Well, this is me. A beach-girl-turned-southerner who loves boiled peanuts, football and occasionally calls people "honey." I was born and raised in Jacksonville Beach, Florida-a fourth generation Floridian which is as rare as real gold on a hairy manís chest in South Beach. When some people hear where Iím from, they say, "oh, youíre not really Southern then." My indignant reply is to remind them that north Florida is really, south Georgia, and south Florida is really all transplanted northerners (aka: retirees.) Okay, think Tom Petty, Lynrd Skynrd, and 38 Special-all north Floridians. And my biggest concern in October was the Florida-Georgia game, not Jai Alai. Thatís being a true Southerner.
But for all of my Southern ways, I always considered myself liberal. Not wanting to be like everyone else in my high school (Fletcher HS-Neptune Beach) I shunned the usual 13th grade at FSU or UF and went up north for college. (Franklin Pierce College-because it had a pretty picture on the pamphlet.) I double majored in Anthropology and History, and hung out with other Anthropology majors who wore Birks and tie-dyes. I became a Democrat. I listened to Peter Tosh and dated a Dead-Head. I fell in love with environmental issues, worried about overpopulation, and even went to an anti-war (Desert Storm) rally (but it got so cold I ditched it halfway through and went to the nearest café for hot coffee and pecan pie.)
Then while at home one winter break, an elderly relative said I sounded like a "Yankee liberal." It was like being dunked in ice water. Truth was, I wasnít sure who I was anymore. I was a feminist who demanded equal pay, but was insulted by men who didnít hold open doors. I knew what I stood for in political and environmental issues, but didnít know what I stood for in myself. Typical Aquarius.
Upon graduation in 1991, armed with Magna Cum Laude honors and an í88 Ford Bronco, I moved to Asheville, NC. I knew I wanted to work in college admissions. I had given tours and helped process applications as my work-study job, and it seemed like a great way to stay young-working with 17-18 year olds, traveling. After a few months decorating Christmas trees for the rich, serving yeast rolls at Quincyís and checking people into the Grove Park Inn (okay-it was during the Recession) I was offered the job at WWC in April of 1992 and itís been a happily ever after job. Really.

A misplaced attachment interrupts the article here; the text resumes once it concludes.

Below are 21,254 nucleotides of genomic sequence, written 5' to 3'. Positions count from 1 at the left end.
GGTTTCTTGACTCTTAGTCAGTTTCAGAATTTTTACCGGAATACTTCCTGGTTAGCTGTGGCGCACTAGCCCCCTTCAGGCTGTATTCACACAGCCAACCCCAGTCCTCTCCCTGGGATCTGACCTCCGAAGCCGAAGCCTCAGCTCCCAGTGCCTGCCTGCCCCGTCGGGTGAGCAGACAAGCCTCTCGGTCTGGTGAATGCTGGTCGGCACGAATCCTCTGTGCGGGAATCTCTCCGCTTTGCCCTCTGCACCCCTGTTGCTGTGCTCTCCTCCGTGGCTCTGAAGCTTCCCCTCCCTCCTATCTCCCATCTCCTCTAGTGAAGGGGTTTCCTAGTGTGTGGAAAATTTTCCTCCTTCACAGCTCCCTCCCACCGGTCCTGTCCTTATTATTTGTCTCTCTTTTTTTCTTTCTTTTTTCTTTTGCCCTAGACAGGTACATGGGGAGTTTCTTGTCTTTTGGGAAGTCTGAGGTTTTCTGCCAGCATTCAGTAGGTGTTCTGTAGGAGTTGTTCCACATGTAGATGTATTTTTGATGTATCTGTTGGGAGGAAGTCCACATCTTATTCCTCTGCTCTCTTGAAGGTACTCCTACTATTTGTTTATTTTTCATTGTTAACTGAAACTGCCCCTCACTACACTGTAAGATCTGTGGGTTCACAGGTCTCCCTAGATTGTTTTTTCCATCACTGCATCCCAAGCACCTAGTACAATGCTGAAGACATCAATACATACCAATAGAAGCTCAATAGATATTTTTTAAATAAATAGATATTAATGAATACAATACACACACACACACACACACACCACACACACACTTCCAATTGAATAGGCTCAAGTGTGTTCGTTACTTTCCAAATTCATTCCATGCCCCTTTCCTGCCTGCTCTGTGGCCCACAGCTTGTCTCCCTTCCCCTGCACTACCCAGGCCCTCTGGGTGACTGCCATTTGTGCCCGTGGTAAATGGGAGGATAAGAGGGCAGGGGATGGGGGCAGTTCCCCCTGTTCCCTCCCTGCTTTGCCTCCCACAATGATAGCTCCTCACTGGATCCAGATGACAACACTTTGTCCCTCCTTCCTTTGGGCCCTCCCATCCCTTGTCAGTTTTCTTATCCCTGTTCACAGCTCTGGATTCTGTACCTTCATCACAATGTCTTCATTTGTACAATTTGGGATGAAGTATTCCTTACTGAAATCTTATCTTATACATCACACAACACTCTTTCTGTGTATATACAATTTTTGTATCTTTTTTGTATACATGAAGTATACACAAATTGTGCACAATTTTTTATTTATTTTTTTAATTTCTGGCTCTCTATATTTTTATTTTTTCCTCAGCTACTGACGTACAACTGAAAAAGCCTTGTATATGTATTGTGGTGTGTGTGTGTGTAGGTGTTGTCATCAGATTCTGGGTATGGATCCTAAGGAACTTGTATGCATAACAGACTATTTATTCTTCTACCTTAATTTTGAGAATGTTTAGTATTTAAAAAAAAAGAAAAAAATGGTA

The people here are amazing. The irony for me is that as liberal as I thought I was, I was nothing. Not even an amateur. Everyone I work with actually likes acoustical music, listens to NPR, donates to multiple causes and thinks football is soccer. When I mention going to a Panthers game, they ask if I saw any homeruns. They protested my frequenting of Hooters while traveling (I like the wings and thereís always a game on.) They spend their weekends hiking, eating things I canít pronounce like couscous and arugula, drinking local micro brewed beers, listening to Dar Williams. I frequent Walt Disney World, watch the Newlyweds and eat Krystals.
But I try in my own little way. I save-the-manatees annually and teach my two little girls about organic gardening. Iíve found that these experiences, this genuine love I have for WWC and in learning about people from all regions, help me as I work with students from the Deep South to San Francisco. And the cups of coffee I drink with students in the arts district of Sarasota or on Melrose in L.A are as enjoyable as the ones in Gadsden, Alabama or along a county road in Roswell, New Mexico. The conversations we have range from what WWC students wear to what project they did for their Eagle Scout award. The underlying themes remain the same; have respect for everyone elseís opinions, save the earth, make a positive difference locally and globally, vote.
Thank you to the 2 or 3 people who will actually read this far. I look forward to getting to know you and hope we will meet each other soon. I love to talk about WWC and Iíd love to meet you. If youíre from Hawaii or Alaska, please apply NOW because those are the two states I havenít been to yet and Iím getting a little anxious to go.
So if you live in Alabama, Alaska, Arizona, Arkansas, California, Florida, Georgia, Hawaii, Louisiana, Mississippi, Nevada, New Mexico, Oklahoma, South Carolina, Tennessee, or Texas, please remember that I am the one who looks over your application, reads your essay, delves into your recommendations and goes over your transcripts. Know that I have your future at WWC in my hands and that I am very susceptible to bribery and flattery.
Have a great day!
Since all of the other counselors put down their "favorites", I will to (I must conform). But since my interests are different, so are my categories.
If I had a genie grant me one wish: Iíd play a round of golf at St. Andrews with Seve Ballesteros, Jack Nicklaus and my Dad.
If I won the lottery (a favorite saying in my family), Iíd: Have my main solar-paneled house in Half Moon Bay, a stone house complete with winery in the Smokies, an English garden cottage, a chalet in Zermatt and a town home right across the street from Bank of America stadium in Charlotte.
Truest Moments of happiness:
When my plane lands...intact When the first daffodil opens When Laura returned to Luke in 1984 When the Carolina Panthers win
Gone With the Wind, The Deep, Guess Whoís Coming to Dinner, Loganís Run, The Four Seasons, and LOTR. Favorite Books: Harry Potter